Regardless of your firewall system, make sure ports 5060, 5061, 5080 and 30000 to 31000 are open for both UDP and TCP this is very important as certain Internet providers will block one or the other. Also, feel free to reference our SIP ALG guide for further reference as this technology typically hinders most VoIP transmissions.
Additional Network Configurations
In order for devices to register (such as IP Phones) with the PBX you are configuring as well as said system's ability to connect with a SIP provider (i.e. Flowroute, in our example) additional configuration items are necessary. We will be using parts of the system's built-in Session Border Controller (SBC) for the process. However, most of the configuration items manipulated by this feature will be circumvented for appropriate usage.
Figure 4: Internet Calling Setup
Under the System tab, find the Internet Calling item and click this link. Observe Figure 4 and input the following configuration items:
- Use External SBC Disable this feature as additional configurations will be set in place to assist for the traversal of VoIP traffic
- Default SBC Port Leave this as the standard SIP Port, 5060.
- Intranet Domains Add the domains for the clientele you will serve. The example in Figure 4 only shows one blurred out domain if adding additional clientele from other domains, click the Add Domain link to input another into the mix.
- Intranet Subnets Devices on different subnets connecting to the system may be added here however, when using a FQDN, these are not critical in most cases.
Find the NAT Traversal link under the System tab. The only items that need changed are the Address Type and Specify Public IP field make the necessary changes depicted in Figure 5. Ports specified for the system should be left as the generic values auto-populated during setup.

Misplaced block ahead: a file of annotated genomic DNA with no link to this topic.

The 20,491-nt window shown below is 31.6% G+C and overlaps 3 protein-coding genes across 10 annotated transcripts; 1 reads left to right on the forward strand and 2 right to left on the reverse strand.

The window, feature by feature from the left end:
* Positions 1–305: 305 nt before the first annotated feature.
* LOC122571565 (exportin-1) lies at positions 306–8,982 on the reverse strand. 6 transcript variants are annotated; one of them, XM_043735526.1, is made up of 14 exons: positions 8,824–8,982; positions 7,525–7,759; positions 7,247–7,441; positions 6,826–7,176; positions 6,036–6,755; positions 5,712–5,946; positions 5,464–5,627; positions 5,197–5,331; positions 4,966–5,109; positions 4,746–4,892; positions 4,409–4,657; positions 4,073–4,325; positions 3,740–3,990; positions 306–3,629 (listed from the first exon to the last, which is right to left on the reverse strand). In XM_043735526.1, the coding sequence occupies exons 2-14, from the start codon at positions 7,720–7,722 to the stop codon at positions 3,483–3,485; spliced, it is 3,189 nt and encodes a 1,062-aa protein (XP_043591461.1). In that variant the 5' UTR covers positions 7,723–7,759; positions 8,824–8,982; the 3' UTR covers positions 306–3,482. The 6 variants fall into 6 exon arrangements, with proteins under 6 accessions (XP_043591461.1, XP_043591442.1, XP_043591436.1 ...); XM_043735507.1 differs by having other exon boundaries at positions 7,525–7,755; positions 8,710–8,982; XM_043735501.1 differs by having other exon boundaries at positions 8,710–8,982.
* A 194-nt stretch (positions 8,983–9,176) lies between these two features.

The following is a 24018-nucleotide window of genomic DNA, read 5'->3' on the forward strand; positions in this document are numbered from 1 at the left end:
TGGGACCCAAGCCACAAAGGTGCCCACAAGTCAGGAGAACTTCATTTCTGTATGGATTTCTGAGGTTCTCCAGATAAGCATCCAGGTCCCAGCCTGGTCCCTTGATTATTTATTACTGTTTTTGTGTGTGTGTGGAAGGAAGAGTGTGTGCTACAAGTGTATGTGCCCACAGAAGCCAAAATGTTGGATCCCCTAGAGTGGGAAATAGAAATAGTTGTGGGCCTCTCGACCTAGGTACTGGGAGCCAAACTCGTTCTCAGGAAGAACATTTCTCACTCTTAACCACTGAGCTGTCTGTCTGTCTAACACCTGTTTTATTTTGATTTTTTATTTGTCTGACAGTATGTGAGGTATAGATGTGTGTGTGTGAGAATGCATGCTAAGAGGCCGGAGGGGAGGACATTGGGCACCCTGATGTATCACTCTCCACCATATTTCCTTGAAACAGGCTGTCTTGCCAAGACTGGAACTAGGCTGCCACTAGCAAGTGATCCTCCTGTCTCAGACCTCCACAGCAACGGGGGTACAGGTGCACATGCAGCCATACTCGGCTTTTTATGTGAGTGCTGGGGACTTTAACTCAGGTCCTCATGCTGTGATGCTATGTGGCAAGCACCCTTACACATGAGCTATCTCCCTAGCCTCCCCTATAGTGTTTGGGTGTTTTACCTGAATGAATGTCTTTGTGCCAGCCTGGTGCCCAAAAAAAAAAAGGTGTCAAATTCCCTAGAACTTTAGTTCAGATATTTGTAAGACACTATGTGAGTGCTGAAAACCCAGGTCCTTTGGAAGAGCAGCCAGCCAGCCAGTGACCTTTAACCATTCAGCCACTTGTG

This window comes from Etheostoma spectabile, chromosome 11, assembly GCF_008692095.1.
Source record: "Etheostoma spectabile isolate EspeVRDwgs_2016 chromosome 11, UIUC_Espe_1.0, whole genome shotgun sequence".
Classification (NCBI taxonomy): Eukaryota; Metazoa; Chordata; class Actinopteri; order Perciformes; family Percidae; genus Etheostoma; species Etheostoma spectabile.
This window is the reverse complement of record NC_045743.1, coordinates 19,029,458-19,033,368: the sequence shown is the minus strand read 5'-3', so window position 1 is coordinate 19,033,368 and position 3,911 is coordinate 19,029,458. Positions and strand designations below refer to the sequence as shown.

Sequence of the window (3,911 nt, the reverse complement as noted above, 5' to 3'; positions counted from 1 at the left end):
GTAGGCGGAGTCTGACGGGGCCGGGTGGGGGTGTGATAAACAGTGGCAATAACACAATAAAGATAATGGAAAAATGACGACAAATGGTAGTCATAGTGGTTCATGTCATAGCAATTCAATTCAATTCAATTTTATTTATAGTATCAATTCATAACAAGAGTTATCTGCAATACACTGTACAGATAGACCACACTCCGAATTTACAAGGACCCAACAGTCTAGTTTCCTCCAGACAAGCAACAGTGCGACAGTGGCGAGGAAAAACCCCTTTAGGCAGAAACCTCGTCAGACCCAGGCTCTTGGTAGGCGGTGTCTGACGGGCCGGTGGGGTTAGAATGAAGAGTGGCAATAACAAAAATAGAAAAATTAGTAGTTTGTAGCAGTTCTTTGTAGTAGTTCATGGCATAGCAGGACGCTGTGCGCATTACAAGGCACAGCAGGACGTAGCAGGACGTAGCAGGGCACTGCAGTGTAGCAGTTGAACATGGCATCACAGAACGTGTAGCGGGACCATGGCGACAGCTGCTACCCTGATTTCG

Figure 5: NAT Traversal Setup
Navigate to the DNS item under the System tab and add the information as seen in Figure 6. The first two blacked-out fields are our DNS servers - they are on a different subnet but the switch takes care of routing these VLANs without a hitch. Also, feel free to add Googles DNS servers to any of the Additional External DNS server fields. In the bottom field under the Access Control Statement heading, these items should be left at default. If devices have a problem registering with an FQDN, add either add additional servers like Googles or delete everything in the box.
Figure 6: DNS Settings
Next, revisit the Gateway item under the Devicestab. Go to the Caller ID item from the menu on the left. Here, you should input the DID purchased from Flowroute (or your choice provider) and company name so when calling someone, they have the appropriate number and name appearing on their device. Figure 7 shows an example but the specifics have been blacked out.
Figure 7: Dial Plan for the Gateway
Since we use Flowroute, we will map inbound calling to use the correct route from their system. Login to your Flowroute account then click the INTERCONNECTION item in the top menu then the INBOUND ROUTES item that will appear in the submenu. Add the route to your IVR (or a choice extension) by following the formula shown in Figure 8 where the item following the sip:' is the extension where the call should be routed note that 100 is the default path for the IVR in sipXcom and the blacked out area is the FQDN of our system.
Note: TCP is used for transport for a good reason. Many connections will block UDP SIP traffic whereas TCP is less regulated. This is very helpful (and necessary in some scenarios) when using a softphone over a mobile data connection such as Verizon that manipulates such traffic with SIP ALG.
Figure 8: Flowroute Inbound Route Configuration
Assuming all the steps from this guide and the sipXecs reference guide were followed correctly, voicemail should be properly configured. A user can dial the voicemail extension (i.e. 101) from their phone or softphone and enter the PIN setup for their specific user this is why it is essential to ensure a unique PIN is assigned to every user. Also, the user can login to the web console using their extension number as a username and password to manage voicemails from the web as seen in Figure 9.
Figure 9: Voicemail from the Web Console
Though many systems will function in a cloud setting, sipXcom is a good option for those looking to break into the hosted VoIP market or if simply catering to a large number of users. This guide should serve almost anyone with access to a cloud platform the ability to setup a functioning system.
Keep in mind, producing this system in such an environment inherently comes along with several pit falls. For the environment used in this guide, the system works. Different setups will require manipulation of different settings.